I didn't think that I could possibly hear the song again with fresh ears nearly a half century after its release, but I was surprised by the mastering on this 45. I revisit all of this now—the overly-familiar origin story, the epic production battles, this defining moment for Springsteen—only because I heard something different this time around and wanted to brush up on the song's genesis. On the single the low end rumbles more powerfully, especially Boom Carter's bass drum and Garry Tallent's bass, the singer's, and the song's, heartbeat beating louder. And Springsteen's vocal sounds as if it's been brought up in the mix slightly, and feels warmer, more intimate, as a consequence. The high end percussion sounds a bit muted, the consciously theatrical details (the glockenspiel, the tambourines, the string section) fading a bit into the sonic background, all of which makes the song feel realer to me, less contrived. I think it's that the mid-range feels more present in this version, like the weather. I'm not a Springsteen authority, and I don't know whether this 45 version was in fact mastered or subtly mixed differently from what ended up on side two of the album, or maybe it was alchemy at the pressing plant. (Hey, good name for a song.) Maybe you can hear some of this in the vinyl rip I made and posted below, or maybe I'm the only one hearing because what I'm hearing in my head is the song as a single, the way it was meant to be heard, and what Springsteen envisioned as he wrote it, joining the tradition of the world-shaking 45s he grew up with, roaring out of a transistor radio by the pool, or in a car, or from a basement or bedroom stereo. Its finite edges—seven inches across, no song before or after it—isolate the song in time and space, somehow making all the song's truths feel infinite.

But I don't think it's only in my head. It's in the cherished grooves. This has replaced the album track as my go to "Born To Run." Turn it up.

Saturday, November 12, 2022

Ty Segall, surrounded

DOWN AT THE ROCK AND ROLL CLUB—I spent an evening with Ty Segall in the round last night at Thalia Hall in Chicago. I'm a fan, and Ty delivered, as he always does. I caught an acoustic show of his seven years ago at the Empty Bottle, and, like that night, at Thalia he repurposed the sonic groove of his electric material for something that was part ethereal, part earthly. Across a 21-song set, his engaging pysch-folk elevated from a "stage" a foot off the ground laid in the center of the floor of the large hall, around which a smallish crowd gathered, most of them clutching heavy coats in their arms, all of them smiling. (The dapper and winning Emmet Kelly opened with a brief set of his elegant, superbly sung folk songs.) The vibe was intimate but thankfully not preciously hushed. Segall was in fine voice, and inside of it moved from screech to falsetto to croon, enlivening his idiosyncratic, minor-leaning melodies with his marvelous guitar playing among three acoustics, including a ringing 12-string. His playing was gentle, with plucking and strumming, until it was furious, approximating the chug-chug of a freight train picking up speed but not too early where you can't jump on for the ride.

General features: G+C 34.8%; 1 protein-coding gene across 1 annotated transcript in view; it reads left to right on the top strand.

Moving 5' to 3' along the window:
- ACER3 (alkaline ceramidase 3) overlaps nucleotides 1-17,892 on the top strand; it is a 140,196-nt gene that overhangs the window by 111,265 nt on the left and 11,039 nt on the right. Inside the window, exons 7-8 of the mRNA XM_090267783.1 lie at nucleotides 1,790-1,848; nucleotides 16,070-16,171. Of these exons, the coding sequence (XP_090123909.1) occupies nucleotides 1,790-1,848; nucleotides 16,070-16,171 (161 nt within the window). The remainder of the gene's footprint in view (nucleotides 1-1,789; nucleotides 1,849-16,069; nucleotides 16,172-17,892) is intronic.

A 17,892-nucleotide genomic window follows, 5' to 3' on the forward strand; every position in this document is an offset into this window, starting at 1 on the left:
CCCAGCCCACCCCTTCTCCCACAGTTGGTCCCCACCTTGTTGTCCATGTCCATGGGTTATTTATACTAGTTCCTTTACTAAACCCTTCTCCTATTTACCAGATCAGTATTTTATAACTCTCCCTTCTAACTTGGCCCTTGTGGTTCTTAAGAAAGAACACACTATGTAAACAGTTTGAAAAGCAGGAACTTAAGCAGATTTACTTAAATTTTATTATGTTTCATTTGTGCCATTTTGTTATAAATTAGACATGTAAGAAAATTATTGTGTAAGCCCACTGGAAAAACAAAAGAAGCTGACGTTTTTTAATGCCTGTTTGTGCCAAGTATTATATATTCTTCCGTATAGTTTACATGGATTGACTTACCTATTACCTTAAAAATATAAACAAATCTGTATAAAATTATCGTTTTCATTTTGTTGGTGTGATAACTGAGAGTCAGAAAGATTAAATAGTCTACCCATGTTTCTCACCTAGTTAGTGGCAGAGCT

Anytime I can hear Segall sing "Sleeper," I feel fortunate, and last night the melody, stripped of its electric, guitar-heavy finery, was a lilting thing of beauty. But the highlight came in the middle of the set. Segall sang the entirety of "Orange Color Queen" (from 2017's Ty Segall) off mic, his eyes shut tight but for the occasional checking of his bearings. The performance highlighted the impression I felt all evening that Segall was busking in a park for a small crowd, the illusion aided by the stray bird-song sounds he made while tuning his guitar between numbers, whistles that were then picked up and imitated by various members of the crowd. Close your eyes and you felt as if you were outside in warm weather beneath trees. Thankfully the ringing of registers, opening of beer cans, idle chatter from folks at the back bars—the usual problems at acoustic shows—never really intruded last night, because the crowd, surrounding Segall as they were, created its own island of sound and presence. I was grateful for this on the first really cold day of the season. "Warm Hands," also from Ty Segall, was a concert unto itself, Segall moving maniacally from verse to chorus to bridge in the long song as if he were narrating an epic short story, his guitar playing one of the characters. 

You won't get much "presence" from Ty; he's taciturn, offering a shy smile and an occasional thank you between songs. Soon you recognize that his personality emerges in the range of his vocals and in the shapeshifting of his guitar playing, the wellspring of his enormous catalogue of songs laid bare. At the conclusion of "My Lady's On Fire" at the end of the set, Segall asked the crowd to sing the final "no, no, no no no no" lament. We obliged. Hearing, and joining, I don't know, a hundred people singing loudly in a large hall for a few moments was no small pleasure, especially in these months of heading out to shows again. He came back for a two-song encore, then thanked us for being so nice.

After Segall took the stage for his opening song, the woman behind me turned to her friend and gushed, "He’s my Harry Styles!" It was maybe my favorite moment of the night. Keep ascending, Ty.

Monday, November 7, 2022

Sound and sense

Update: The Normal School is currently uploading my print-only essays (2012-2019) to the site. If you've the interest and the time, take a look.

Friday, November 4, 2022

Jerry Lee Lewis, 1935-2022, cont'd

I was happy to speak with Matthew Bannister for BBC Radio 4's "Last Word" about Jerry Lee Lewis's career in its highs and lows, and where fans might choose to locate themselves. My segment begins at the 6:15 mark.

On a related note, in 2005 Cary O'Dell, the Boards Assistant to the National Recording Preservation Board of the Library of Congress, asked me to write a piece about “Whole Lotta Shakin’ Goin’ On" to be added to the Library of Congress’ National Recording Registry. The Library recently re-posted the piece at the Now See Hear! blog, on the occasion of Lewis's death.